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Yucatán authorities say it’s about time to regulate lasso tournaments

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Carlos Rosado van der Gracht
Carlos Rosado van der Gracht
Born in Mérida, Carlos Rosado van der Gracht is a Mexican/Canadian blogger, photographer and adventure expedition leader. He holds degrees in multimedia, philosophy and translation from universities in Mexico, Canada and Norway. Sign up for the Yucatán Roundup, a free newsletter, which delivers the week's top headlines every Monday.
Bloodsports like bullfighting, cockfighting and lasso tournaments remain popular in much of rural Yucatán, but their time may be running out. Photo: Carlos Rosado van der Gracht

Yucatán lawmakers called for a ban on bloodsports after a teenage vaquero lost his life during a lasso tournament earlier this week in Kanasín. 

This was not the first time such accidents have taken place, as the violent nature of these tournaments often leads to serious injuries and death. 

An upcoming lasso tournament to benefit the family of the fallen vaquero is being referred to as well-intentioned but ultimately misguided.  

Lasso tournaments can be described as a bloodier version of a rodeo, with the death of horses often being a grisly consequence. 

Vaqueros at lasso tournaments tend to be young men with little to no formal training in the “sport.” Photo: Carlos Rosado van der Gracht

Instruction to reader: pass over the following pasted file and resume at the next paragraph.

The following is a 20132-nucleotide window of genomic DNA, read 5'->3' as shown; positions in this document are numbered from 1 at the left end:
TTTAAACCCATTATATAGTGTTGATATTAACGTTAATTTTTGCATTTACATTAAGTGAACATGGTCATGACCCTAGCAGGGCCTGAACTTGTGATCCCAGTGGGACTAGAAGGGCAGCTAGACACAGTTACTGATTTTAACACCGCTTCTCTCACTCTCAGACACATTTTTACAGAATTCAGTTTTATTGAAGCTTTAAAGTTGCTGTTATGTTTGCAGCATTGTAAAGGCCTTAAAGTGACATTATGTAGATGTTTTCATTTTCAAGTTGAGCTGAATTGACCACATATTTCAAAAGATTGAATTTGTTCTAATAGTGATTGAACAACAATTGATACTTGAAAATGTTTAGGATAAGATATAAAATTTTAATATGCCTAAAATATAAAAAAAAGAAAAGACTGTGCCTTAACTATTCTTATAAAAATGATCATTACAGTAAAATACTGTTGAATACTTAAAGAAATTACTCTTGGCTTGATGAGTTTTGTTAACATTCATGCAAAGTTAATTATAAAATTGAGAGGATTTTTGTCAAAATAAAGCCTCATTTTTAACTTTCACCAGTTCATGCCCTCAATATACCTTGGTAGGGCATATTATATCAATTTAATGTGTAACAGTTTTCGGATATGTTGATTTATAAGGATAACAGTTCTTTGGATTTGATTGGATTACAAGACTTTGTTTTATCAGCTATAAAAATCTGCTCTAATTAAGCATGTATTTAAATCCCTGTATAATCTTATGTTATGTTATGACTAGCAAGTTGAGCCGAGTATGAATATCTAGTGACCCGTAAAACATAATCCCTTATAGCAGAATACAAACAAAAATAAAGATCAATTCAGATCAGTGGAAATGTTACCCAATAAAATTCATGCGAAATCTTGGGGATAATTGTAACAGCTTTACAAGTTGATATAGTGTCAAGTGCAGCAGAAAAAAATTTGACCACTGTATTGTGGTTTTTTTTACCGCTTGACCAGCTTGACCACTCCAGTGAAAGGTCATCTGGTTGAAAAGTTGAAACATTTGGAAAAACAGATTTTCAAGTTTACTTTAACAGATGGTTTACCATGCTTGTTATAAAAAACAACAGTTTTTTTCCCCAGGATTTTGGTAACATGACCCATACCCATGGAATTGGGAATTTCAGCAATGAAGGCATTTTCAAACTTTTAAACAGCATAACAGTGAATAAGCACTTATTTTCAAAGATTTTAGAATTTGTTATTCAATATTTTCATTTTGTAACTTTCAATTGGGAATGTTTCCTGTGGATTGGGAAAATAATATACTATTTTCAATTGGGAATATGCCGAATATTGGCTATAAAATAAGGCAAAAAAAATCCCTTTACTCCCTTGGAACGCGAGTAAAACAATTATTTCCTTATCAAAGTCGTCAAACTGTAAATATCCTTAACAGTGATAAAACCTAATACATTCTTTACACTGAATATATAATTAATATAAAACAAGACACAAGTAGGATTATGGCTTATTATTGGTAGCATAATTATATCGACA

As much as calls for regulation are being heard to safeguard the safety of vaqueros, activists are also raising their voices against the practice in the name of animal welfare. 

But arguments stemming from tradition, and popular support especially in rural areas, have kept authorities from clamping down on the practice. 

There have even been recorded incidents, such as in Tizimín in 2019, where city officials have been said to have organized these events personally. 

Earlier: New law to drive bullfighting out of Mexico City

One of the lawmakers leading the charge against lasso tournaments is state Rep. Víctor Hugo Lozano Poveda.

“I understand the arguments in favor of keeping this practice alive, but I simply can’t in good conscience condone animal abuse. I am in favor of completely prohibiting these tournaments,” Lozano Poveda said in a press conference. 

But if other bloody “sports” involving animals, like cockfighting, are anything to go by, regulating or prohibiting these activities will likely be easier said than done.

“Illegal cockfights happen all the time here, and local authorities don’t bat an eye because they fear it will make them less likely to win elections in the future,” Manuél de la Cruz, of Oxkutzcab, said on Facebook. 

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